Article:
Workers’ Compensation

In Texas, employers are given a choice: they may either carry workers’ compensation coverage, or they may not, leaving themselves exposed to personal injury lawsuits from injured employees.  If an employer elects to carry workers’ compensation coverage, it may be provided through the state fund, a private insurer, or through self-insurance.

Workers’ compensation coverage protects employers from liability in workplace accidents, and provides injured employees with wages and medical benefits while they recuperate from workplace injuries.  Under workers’ compensation law, an injury or illness is covered regardless of fault as long as it occurred within the scope of employment.  Once a worker accepts workers’ compensation, he no longer may bring a lawsuit against his employer for the event.

There are three types of workers’ compensation benefits: medical benefits, income benefits, and death benefits.

  • Medical Benefits:  These benefits pay for necessary medical care arising from the injury.  There is no time limit upon necessary medical care, but if the employer participates in a workers’ compensation network, the employee must pick a treating doctor from the employer’s list of participating doctors.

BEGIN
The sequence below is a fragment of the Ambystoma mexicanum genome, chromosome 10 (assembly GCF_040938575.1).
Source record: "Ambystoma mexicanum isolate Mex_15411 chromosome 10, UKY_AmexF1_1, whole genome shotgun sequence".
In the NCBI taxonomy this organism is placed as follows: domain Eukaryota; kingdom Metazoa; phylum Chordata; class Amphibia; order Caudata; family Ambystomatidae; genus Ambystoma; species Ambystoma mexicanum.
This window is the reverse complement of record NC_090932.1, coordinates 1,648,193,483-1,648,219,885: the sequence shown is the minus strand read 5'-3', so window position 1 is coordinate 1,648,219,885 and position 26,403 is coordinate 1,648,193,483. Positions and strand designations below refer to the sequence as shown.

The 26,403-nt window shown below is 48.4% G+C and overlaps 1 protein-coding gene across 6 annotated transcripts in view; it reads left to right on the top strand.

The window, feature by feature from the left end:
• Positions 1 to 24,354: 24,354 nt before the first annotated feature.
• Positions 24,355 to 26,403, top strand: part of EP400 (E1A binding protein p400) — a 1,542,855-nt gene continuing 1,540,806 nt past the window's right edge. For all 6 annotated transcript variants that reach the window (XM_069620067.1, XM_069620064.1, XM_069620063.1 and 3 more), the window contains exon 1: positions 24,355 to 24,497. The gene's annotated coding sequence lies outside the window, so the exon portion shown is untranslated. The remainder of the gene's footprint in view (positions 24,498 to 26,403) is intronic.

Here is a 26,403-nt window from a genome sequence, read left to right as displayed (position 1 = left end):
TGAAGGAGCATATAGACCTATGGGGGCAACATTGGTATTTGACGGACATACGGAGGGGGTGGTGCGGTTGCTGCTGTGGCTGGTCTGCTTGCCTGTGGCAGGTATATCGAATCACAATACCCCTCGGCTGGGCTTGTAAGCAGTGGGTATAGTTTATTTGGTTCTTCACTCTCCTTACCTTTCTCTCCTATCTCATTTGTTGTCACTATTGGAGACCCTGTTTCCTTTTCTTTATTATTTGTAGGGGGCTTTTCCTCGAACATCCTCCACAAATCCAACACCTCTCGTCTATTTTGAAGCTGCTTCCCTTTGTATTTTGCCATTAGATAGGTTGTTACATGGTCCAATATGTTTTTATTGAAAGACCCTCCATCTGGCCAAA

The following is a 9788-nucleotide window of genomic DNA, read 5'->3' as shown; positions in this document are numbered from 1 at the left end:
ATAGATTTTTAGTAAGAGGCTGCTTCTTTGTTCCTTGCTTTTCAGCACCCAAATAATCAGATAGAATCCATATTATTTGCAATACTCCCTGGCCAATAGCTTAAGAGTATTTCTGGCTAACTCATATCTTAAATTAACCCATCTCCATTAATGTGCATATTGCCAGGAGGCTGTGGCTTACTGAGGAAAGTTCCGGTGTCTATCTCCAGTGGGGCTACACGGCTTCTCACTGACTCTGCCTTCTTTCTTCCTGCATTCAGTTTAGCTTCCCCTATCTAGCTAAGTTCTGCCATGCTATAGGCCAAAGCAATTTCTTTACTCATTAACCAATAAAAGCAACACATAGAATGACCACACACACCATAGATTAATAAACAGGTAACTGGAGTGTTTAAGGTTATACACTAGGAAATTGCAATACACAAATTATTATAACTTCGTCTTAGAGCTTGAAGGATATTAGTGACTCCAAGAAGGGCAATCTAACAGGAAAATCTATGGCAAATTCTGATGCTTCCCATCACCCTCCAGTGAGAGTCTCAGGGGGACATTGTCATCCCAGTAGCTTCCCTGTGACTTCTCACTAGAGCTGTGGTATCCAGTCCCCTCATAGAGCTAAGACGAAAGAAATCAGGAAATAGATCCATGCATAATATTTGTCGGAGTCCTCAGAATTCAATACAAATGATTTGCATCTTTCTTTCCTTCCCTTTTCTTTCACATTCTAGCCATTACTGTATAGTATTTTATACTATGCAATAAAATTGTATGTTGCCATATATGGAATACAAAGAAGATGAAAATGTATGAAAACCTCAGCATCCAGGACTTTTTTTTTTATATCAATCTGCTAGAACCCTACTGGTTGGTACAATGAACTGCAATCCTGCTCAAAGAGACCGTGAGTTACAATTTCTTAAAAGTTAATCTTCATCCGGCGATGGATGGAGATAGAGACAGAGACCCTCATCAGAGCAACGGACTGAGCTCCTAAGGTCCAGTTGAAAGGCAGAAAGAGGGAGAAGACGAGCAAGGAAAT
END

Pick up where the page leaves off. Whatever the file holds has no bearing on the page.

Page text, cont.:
• Income Benefits:  Income benefits are intended to replace a portion of wages lost due to the work-related injury.  They include lifetime income benefits, temporary income benefits, impairment income benefits, and supplemental income benefits.
  • Death and Burial Benefits:  Death benefits replace a part of lost family income for eligible family members, and burial benefits pay for some portion of funeral expenses.

An Industrial Injury Attorney at Kirkendall Dwyer LLP Can Help

Workers’ compensation claims can be very valuable to the injured worker, but the process of filing and collecting these claims can be a complicated one.  In addition, in some cases, a third party other than the employer was fully or partially responsible for the accident that caused the employee’s injuries.  The third party may be an independent contractor, or it may be the manufacturer or defective equipment.  In these cases, the employee can pursue a claim against this third party independent of workers’ compensation.

If you have been injured on the job and don’t know what the next step is, an industrial injury attorney at Kirkendall Dwyer LLP can help.  Our attorneys are experienced and compassionate and can defend your legal rights so you can focus on your recovery.  We can investigate your accident and uncover whether there was a third party that was fully or partially responsible for your injuries.  Contact us today for a free consultation.